It is often essential to determine the precise altitude of, and differences in altitude between, particular landforms and landforms assemblages. The same applies equally to lithological units. Altitudinal data can aid in the interpretation of landform assemblages, and may also enable landforms of different age to be identified. For example, fragments of terraces, as the ones we are going to analyze.

The comparison of altitudes of landforms, especially from separated localities, requires a common datum, a plane of know altitude to which all subsequent measurements can be referred. Altitudinal data are reliable when related to national survey bench marks.

- GPS (Global Positioning System)

This is a relative recent innovation that is proving to be an important aid. This is a method of triangulation based on the computation of distance between a point in the earth's surface and a number of earth-orbiting satellites. Using receivers, `satellite ranging' enables the position of any point on the surface of the earth. Once the location of a point is known, the altitude above sea level can also be calculated using the same system. This system has an extremely important value in fieldwork, especially in remote terrain distant from survey datum points.

- Aerial photography

This technique consists in a plane taking photographs of the earth's surface. Good quality photographs are now available, allowing at least preliminary maps to be made of clearly defined landforms and landform assemblages. A system of grid corrections can be used for transferring details from photographs to maps where scales differ, or where the photographs contain serious distortions. These photographs are especially useful because you can attend a huge area avoiding wasted ground reconnaissance, they reveal larger-scale landform patterns that may go undetected in ground mapping, or obscured by afforestation, urbanization, etc.

- Satellite imagery

This technique is based in the same principle as the aerial photographs but are taken by satellites, not by planes. The great advantage over aerial photography is that distorsions are minimized, the process is much more rapid, and repetitive images of large parts of the earth's surface can be obtained. The images available are different like the photographs of the Landsat, Spot, Tiros, Noaa.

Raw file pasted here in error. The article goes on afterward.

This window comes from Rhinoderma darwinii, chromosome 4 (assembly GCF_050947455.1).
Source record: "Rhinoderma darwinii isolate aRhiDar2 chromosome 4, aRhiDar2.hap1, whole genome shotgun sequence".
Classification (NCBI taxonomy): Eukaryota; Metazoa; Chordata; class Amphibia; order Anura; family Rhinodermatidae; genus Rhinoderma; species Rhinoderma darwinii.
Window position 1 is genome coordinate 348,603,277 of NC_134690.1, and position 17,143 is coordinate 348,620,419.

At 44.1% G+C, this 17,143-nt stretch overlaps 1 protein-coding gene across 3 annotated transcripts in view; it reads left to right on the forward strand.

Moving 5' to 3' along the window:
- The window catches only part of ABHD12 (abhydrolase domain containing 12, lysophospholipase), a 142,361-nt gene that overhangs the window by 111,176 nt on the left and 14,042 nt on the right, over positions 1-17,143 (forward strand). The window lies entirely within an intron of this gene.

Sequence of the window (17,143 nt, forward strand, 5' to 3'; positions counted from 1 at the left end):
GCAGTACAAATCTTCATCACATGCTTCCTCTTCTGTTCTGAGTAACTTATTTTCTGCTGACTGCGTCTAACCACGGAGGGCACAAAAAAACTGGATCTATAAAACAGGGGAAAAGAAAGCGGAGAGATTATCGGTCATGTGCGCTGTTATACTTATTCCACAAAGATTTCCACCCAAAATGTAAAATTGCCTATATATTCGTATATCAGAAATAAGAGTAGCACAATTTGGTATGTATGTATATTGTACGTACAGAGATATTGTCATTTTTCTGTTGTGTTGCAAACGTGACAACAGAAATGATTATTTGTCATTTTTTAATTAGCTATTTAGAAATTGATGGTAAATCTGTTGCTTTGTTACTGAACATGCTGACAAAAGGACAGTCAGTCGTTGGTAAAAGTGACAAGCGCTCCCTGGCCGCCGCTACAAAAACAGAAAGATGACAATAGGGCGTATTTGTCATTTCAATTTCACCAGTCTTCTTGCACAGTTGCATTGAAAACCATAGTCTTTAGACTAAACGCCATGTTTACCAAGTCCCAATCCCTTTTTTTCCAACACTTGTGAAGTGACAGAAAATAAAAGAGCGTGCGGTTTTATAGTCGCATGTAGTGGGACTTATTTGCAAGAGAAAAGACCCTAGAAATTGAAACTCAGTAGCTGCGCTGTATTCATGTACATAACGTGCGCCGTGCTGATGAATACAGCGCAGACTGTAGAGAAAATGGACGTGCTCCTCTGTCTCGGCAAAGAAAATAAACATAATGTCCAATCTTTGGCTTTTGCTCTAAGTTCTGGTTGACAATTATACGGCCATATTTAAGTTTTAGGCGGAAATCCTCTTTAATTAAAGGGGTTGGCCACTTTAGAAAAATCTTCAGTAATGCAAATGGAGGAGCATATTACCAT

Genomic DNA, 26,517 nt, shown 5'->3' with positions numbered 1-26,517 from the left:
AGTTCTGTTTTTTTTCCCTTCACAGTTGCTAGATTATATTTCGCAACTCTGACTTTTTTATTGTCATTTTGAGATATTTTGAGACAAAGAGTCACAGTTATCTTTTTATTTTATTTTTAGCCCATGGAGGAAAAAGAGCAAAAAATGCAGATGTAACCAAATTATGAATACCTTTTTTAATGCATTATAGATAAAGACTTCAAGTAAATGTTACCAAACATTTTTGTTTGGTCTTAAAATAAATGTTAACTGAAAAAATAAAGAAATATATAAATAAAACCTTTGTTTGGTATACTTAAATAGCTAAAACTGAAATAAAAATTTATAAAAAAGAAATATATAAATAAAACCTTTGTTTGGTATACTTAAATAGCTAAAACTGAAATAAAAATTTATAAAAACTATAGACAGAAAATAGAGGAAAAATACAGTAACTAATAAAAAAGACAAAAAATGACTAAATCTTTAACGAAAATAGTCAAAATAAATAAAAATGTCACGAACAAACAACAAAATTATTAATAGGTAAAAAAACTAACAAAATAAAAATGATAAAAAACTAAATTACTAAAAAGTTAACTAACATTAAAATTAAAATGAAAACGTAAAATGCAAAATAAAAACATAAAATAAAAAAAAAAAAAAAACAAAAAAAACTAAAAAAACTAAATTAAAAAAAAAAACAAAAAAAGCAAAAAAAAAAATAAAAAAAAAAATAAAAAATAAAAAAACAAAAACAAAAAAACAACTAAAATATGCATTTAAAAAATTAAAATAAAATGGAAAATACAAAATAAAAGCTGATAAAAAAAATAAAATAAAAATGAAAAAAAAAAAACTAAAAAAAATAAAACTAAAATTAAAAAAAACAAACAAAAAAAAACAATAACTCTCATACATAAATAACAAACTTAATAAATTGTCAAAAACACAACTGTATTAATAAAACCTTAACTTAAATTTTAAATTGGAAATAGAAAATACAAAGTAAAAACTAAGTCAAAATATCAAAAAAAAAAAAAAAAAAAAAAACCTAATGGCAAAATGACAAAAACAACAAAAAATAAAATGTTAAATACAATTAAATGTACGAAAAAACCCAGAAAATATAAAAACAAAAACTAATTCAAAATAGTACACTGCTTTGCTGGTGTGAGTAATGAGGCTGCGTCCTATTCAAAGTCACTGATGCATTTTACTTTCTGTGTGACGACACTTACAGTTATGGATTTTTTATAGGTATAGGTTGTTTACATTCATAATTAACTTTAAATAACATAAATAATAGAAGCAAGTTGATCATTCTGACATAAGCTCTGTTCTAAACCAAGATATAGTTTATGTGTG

- Sedimentology

A description of the basic properties of geomorphological materials is the most important starting point for an explanation of a geomorhological process. To do a good sediment description, we have to describe some parameters such as: verbal description of sediment texture, clast size, sorting, matrix, clast shape (roundness and sphericity, and form) fabric (packing, orientation, dip) sediment colour (hue, brightness, chroma) clast litology and organic, fossil & trace fossil content. Once we have analyze all the data, we should be able to identify the processes that created the features we have analyzed.

- Dating

Many of the dating techniques can only be applied to restricted spans of Quaternary research. Each method has its own distinctive set of problems which lead to uncertainties in interpretation. We have different possibilities like radiocarbon dating, potassium-argon and argon-argon dating, uranium-series dating,…As we said, each method has its own problems, so we should find out which is the most suitable for our project.

With all these activities we can have an idea of how the landscape was created and the possible future view of the study area taking into account the processes that are occurring nowadays.

6. Program and/or plan of research (up to 500 words)

One of the major difficulties of this project is that it has to be developed in Spain as we can see in the title of it. Consequently it has to be carried out during vacancy periods as Summer, Christmas and Easter. So dividing the project between these periods we can do a program like this:

- Summer 2003

This first period will be the first step in the project. The summer can be divided between two periods:

Monday - Thursday / Friday - Sunday.

During the week, we will start the ground reconnaissance of the surface by the analysis of the aerial photographs (it would be very useful to get the geologic map of the zone), the needed photographs were taken in September 1968 and are the following:

*Passing Nº of photography

23 9115 9116 9117

24 9092 9093 9094

25 9066 9067 9068

26 9036 9037 9038

27 9023 9024 9025

*Geologic map: E.V.E geologic map of Basque Country 1:25 000, the zone of Lagurdia (Alava)

The photographs we are going to use are pretty old because the availability of them in the University of the Basque Country does not represent any problem. On other hand, these photographs will allow us to interpret the study area without the human development that have occurred in the last decades. With the interpretation of the data, we can do a first shallow geomorphological map that can be very useful in these first stages of the project.

This first attempt will be fixed during the next fieldwork sessions. If there are available, the satellite images will be very useful, but the availability of them is unknown.

Once we have started the fieldwork, the week sessions will be used to analyze the primary data that we are going to get from the fieldworks.

On other hand, the weekend during this period will be used to ground reconnaissance with the main aim to make oneself familiar with the landscape. At some stage we will be able to take some notes, sketches and pictures. This data will allow us to complete the geomophological map and fix the probable fails in it. During the fieldworks we must bring with us the GPS to take the exact coordinates of all the features we consider important of mention like terraces, palaeochannels, etc.